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The purpose of this study was to compare the all-polyethylene tibial component with the modular metal-backed component in primary total knee arthroplasty. A retrospective review of 1064 patients recorded clinical failure, as determined by need for revision surgery, range of motion, and impending radiographic loosening, as evaluated by the presence of radiolucent lines. Mean follow-up was 1.2 and 3 years, respectively. Survival in the all-polyethylene group was 100%, with 95.5% (95% CI: 85.8–98.6) survival in the metal-backed component group at 4.3 years. Thin (<4 mm) radiolucent lines were present in one patient (0.7%) with an all-polyethylene implant and 24 (16.9%) patients with the metalbacked component (p < .001), while one (0.7%) and two (1.4%) patients had evidence of osteolysis, respectively (p = .621). While there were fewer radiolucent lines noted around the all-polyethylene implant on radiographs, the clinical implications of the finding are unknown. In this study population, the all-polyethylene tibial component appears appropriate. (Journal of Surgical Orthopaedic Advances 28(2):108–114, 2019) Key words: all-polyethylene, metal-backed, osteolysis, primary knee arthroplasty

Radiographic Predictors of Screw Cutout for Intertrochanteric Fractures Treated With Cephalomedullary Nails - Nickolas J. Nahm, MD; Nicholas B. Frisch, MD, MBA; Wael Ghacham, MD; Clifford M. Les, DVM, PhD; Stuart T. Guthrie, MD; Michael A. Charters, MD, MS

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The objective of this study was to determine the predictive value of tip-apex distance (TAD) and Parker’s ratio for screw cutout after treatment of intertrochanteric hip fractures with a long cephalomedullary nail. A total of 97 patients with AO/OTA 31-A1-A3 intertrochanteric fractures and a minimum follow-up of 8 weeks were included. Increased Parker’s ratio on the anteroposterior radiograph (OR = 1.386, p < .003) and lateral radiograph (OR = 1.138, p < .028) was significantly associated with screw cutout. In a multivariable regression analysis, only the Parker’s anteroposterior ratio was significantly associated with risk of screw cutout (OR = 1.393, p = .004), but TAD (OR = 0.977, p = .764) and Parker’s lateral ratio (OR 1.032, p = .710) were not independent predictors of cutout. The study concluded that Parker’s anteroposterior ratio is the most helpful measurement in predicting screw cutout. (Journal of Surgical Orthopaedic Advances 28(2):115–120, 2019) Key words: cephalomedullary nail, intertrochanteric fracture, screw cutout

Adoption of Intramedullary Nail Fixation for Proximal Humerus Fractures: Assessment of Surgical Efficiency and Complications - Brent A. Ponce, MD; Johnathan F. Williams, MD; Shawna L. Watson, MD; Jorge L. Perez, MD; Parke W. Hudson, MD; Jonathan H. Scott, MD; Djuro Petkovic, MD; Christopher M. Jobe, MD; Patrick D. Rowan, MD; Wesley P. Phipatanakul, MD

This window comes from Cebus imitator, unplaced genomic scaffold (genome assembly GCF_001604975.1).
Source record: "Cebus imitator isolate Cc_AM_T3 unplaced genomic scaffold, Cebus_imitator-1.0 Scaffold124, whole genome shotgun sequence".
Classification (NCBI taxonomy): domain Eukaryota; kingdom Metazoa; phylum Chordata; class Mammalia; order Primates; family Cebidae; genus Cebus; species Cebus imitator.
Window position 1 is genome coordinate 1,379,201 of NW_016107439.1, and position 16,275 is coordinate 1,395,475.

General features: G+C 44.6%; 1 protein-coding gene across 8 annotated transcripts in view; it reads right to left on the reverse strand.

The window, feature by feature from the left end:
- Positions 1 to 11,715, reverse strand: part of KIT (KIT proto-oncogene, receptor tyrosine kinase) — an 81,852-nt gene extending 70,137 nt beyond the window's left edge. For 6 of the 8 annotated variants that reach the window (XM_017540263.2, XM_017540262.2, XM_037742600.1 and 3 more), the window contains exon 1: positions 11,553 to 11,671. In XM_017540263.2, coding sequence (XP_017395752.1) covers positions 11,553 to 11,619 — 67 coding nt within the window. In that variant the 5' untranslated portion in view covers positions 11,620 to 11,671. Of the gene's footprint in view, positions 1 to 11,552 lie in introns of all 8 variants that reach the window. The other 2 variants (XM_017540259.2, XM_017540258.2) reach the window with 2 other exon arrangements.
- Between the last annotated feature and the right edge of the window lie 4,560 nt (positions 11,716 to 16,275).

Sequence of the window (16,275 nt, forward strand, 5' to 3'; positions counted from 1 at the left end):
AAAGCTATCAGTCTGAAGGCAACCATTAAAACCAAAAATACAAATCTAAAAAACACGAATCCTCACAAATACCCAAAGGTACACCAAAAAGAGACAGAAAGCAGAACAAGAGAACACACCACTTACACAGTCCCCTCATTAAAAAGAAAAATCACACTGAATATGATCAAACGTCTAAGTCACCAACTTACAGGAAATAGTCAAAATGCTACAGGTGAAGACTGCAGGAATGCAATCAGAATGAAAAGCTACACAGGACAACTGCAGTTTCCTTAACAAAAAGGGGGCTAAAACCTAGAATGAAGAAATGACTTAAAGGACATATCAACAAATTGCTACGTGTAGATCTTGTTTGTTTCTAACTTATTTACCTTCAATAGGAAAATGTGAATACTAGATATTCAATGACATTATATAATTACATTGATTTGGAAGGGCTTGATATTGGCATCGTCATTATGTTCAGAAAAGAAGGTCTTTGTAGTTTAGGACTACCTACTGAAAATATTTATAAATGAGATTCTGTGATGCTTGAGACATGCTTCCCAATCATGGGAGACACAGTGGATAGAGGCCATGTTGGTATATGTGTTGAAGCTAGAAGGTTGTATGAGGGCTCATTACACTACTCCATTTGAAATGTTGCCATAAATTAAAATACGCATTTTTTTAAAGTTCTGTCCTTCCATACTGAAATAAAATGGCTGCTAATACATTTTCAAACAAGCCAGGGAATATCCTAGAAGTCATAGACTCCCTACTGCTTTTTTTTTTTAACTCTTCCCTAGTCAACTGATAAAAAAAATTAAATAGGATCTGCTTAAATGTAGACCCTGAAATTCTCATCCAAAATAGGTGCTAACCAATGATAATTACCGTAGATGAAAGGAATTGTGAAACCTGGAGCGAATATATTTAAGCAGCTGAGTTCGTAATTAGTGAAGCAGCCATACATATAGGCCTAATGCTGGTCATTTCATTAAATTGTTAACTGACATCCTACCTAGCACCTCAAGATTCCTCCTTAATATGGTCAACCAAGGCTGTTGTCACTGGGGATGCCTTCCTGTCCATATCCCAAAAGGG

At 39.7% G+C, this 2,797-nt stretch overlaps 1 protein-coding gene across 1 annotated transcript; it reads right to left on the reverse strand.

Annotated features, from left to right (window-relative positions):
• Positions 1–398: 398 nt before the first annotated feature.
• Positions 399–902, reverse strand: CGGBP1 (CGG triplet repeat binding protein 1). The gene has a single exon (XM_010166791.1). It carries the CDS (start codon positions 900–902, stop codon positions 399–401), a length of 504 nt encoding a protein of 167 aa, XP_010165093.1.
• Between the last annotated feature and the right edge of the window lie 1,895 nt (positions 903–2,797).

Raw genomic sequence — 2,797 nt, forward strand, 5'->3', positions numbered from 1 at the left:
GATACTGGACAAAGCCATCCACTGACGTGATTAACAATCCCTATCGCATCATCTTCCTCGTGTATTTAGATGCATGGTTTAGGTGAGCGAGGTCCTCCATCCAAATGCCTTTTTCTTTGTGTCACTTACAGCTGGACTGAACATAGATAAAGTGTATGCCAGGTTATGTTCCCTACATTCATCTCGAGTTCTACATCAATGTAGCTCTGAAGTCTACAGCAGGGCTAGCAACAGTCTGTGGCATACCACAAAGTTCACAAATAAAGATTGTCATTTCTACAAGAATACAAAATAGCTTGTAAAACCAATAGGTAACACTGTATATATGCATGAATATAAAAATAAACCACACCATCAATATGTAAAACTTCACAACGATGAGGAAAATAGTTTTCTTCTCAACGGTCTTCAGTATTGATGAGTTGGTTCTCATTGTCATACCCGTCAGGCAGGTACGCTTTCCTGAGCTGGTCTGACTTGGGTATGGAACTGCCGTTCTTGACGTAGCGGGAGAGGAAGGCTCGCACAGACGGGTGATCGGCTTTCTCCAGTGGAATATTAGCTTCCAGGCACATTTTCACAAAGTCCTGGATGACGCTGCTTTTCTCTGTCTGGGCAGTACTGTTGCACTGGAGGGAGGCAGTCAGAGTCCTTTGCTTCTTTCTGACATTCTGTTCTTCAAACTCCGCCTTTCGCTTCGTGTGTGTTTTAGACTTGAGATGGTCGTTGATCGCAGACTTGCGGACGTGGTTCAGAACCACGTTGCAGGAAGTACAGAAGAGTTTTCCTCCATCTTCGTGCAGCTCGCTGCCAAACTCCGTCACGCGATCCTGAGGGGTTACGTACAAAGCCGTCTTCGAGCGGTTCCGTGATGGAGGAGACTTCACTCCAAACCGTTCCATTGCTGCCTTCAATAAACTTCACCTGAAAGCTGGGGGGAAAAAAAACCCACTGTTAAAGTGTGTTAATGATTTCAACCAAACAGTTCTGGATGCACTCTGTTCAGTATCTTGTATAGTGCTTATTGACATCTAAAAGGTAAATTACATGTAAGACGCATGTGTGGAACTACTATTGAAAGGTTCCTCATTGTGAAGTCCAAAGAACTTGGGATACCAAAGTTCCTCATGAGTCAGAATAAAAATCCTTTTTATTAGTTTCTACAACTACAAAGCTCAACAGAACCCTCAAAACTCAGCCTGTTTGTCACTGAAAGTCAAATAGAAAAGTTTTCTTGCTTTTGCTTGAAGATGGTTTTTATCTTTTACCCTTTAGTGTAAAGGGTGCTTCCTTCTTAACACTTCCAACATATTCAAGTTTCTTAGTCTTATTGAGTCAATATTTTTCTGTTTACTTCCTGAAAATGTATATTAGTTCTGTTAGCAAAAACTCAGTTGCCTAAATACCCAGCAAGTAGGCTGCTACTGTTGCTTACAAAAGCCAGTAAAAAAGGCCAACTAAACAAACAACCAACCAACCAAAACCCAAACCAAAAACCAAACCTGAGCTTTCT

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Fixation of proximal humerus fractures (PHFs) with intramedullary (IM) nails potentially is a newer, less invasive technique. The purpose of this study was to report on the early adoption results of IM nail use for PHF. Retrospective chart reviews were performed on the first 60 patients treated with IM nails for acute PHFs by two shoulder surgeons. The first 15 patients treated by each surgeon were compared with the subsequent 15 patients. Surgical and fluoroscopic times, fracture type, union, and varus collapse were compared. The average operating time decreased (p = .002). Fluoroscopy time, radiographic alignment, union rate, complications, and reoperations were not influenced. Three- and four-part fractures had a higher complication rate than two-part fractures (53% vs. 20%). When considering implementing use of IM nails for treatment of PHFs, initial cases can have outcomes and complications similar to those performed with greater experience. IM nailing appears a good treatment option for two-part PHFs. (Journal of Surgical Orthopaedic Advances 28(2):121–126, 2019) Key words: dynamic fixation, humerus fracture, intramedullary nail, learning curve, shoulder, surgeon experience, trauma

Diabetes and Total Joint Arthroplasty: Infection Risk May Not Be Predictable by Markers of Glycemic Control - Sean Ryan, MD; Marcus Dilallo, MD; Kevin McCoy, MD; Cindy Green, PhD; Thorsten Seyler, MD, PhD

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With an increasing prevalence of diabetes, there is a need to risk stratify arthroplasty patients preoperatively and characterize postoperative infections. This study sought to determine if perioperative markers of diabetic control were associated with infection and to further characterize diabetic periprosthetic joint infections (PJI). A retrospective analysis of 506 diabetic patients and 900 nondiabetic patients who underwent primary total hip and knee arthroplasty was performed. In this cohort, an infection rate of 4.7% and 2.0% for diabetic and nondiabetic patients, respectively, was observed. There was no association between infection at 1 year and preoperative hemoglobin A1C or postoperative blood glucose; however, diabetic infections were significantly more likely to be deep (HR = 4.6; p < .001) and present >6 weeks postoperatively (HR = 8.0; p = .001). This study concluded that common markers of glycemic control are not predictive of the increased risk of diabetic PJI and alternative markers should be investigated. (Journal of Surgical Orthopaedic Advances 28(2):127–131, 2019) Key words: arthroplasty, diabetes, glucose, glycemic control, hemoglobin A1C, infection

Isolated Subtalar Arthrodesis for Avascular Necrosis of the Talus - Travis J. Dekker, MD; Manuel J. Pellegrini, MD; Adam P. Schiff, MD; Mark E. Easley, MD; James K. DeOrio, MD; James A. Nunley, MD; Samuel B. Adams, MD